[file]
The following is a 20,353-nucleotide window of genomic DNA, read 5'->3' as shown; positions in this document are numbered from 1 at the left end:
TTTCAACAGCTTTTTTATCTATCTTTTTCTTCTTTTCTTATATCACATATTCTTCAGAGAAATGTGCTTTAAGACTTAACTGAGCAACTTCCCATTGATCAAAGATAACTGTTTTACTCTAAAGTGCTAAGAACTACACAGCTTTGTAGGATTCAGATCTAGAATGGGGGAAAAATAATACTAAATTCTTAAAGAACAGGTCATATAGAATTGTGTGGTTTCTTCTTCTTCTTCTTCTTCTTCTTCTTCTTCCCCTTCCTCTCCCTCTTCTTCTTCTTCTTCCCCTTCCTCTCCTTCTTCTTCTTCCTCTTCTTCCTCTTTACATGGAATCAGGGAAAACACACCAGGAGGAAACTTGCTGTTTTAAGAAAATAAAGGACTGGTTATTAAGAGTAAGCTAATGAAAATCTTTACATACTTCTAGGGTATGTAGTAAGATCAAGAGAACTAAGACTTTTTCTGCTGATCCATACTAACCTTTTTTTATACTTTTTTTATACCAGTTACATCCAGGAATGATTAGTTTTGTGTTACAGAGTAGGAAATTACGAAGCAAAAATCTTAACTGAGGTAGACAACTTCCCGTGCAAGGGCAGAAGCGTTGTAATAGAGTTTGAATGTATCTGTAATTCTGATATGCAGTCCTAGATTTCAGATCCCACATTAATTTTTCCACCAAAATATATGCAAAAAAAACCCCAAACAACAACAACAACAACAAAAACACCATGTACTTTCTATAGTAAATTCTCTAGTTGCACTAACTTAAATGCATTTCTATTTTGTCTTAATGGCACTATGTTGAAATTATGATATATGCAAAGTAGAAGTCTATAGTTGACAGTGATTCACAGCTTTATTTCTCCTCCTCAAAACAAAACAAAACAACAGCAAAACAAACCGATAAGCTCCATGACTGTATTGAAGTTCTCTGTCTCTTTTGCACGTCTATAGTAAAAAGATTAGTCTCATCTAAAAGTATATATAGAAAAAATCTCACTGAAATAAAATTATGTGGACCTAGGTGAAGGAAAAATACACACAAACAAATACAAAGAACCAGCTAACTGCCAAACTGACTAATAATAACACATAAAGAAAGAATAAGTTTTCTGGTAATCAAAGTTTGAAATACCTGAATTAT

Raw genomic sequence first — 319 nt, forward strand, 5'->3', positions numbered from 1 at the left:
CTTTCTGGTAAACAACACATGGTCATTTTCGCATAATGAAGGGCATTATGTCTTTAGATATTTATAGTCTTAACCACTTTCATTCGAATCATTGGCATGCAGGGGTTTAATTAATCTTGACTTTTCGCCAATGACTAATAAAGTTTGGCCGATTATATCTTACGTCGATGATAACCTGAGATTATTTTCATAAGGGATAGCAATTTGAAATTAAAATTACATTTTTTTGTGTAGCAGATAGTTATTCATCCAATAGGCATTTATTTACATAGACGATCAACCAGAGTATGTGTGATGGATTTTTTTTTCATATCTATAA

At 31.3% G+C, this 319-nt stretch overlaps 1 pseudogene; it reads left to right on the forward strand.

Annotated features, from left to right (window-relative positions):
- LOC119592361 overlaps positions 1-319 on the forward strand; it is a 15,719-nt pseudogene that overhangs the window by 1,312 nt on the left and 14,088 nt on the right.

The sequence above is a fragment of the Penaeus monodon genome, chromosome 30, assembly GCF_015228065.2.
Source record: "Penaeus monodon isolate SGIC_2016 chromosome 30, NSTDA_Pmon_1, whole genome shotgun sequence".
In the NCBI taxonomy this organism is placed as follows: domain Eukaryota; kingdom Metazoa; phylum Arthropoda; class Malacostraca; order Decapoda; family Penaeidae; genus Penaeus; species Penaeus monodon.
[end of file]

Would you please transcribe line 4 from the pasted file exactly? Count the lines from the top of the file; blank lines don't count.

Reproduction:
CTTTCTGGTAAACAACACATGGTCATTTTCGCATAATGAAGGGCATTATGTCTTTAGATATTTATAGTCTTAACCACTTTCATTCGAATCATTGGCATGCAGGGGTTTAATTAATCTTGACTTTTCGCCAATGACTAATAAAGTTTGGCCGATTATATCTTACGTCGATGATAACCTGAGATTATTTTCATAAGGGATAGCAATTTGAAATTAAAATTACATTTTTTTGTGTAGCAGATAGTTATTCATCCAATAGGCATTTATTTACATAGACGATCAACCAGAGTATGTGTGATGGATTTTTTTTTCATATCTATAA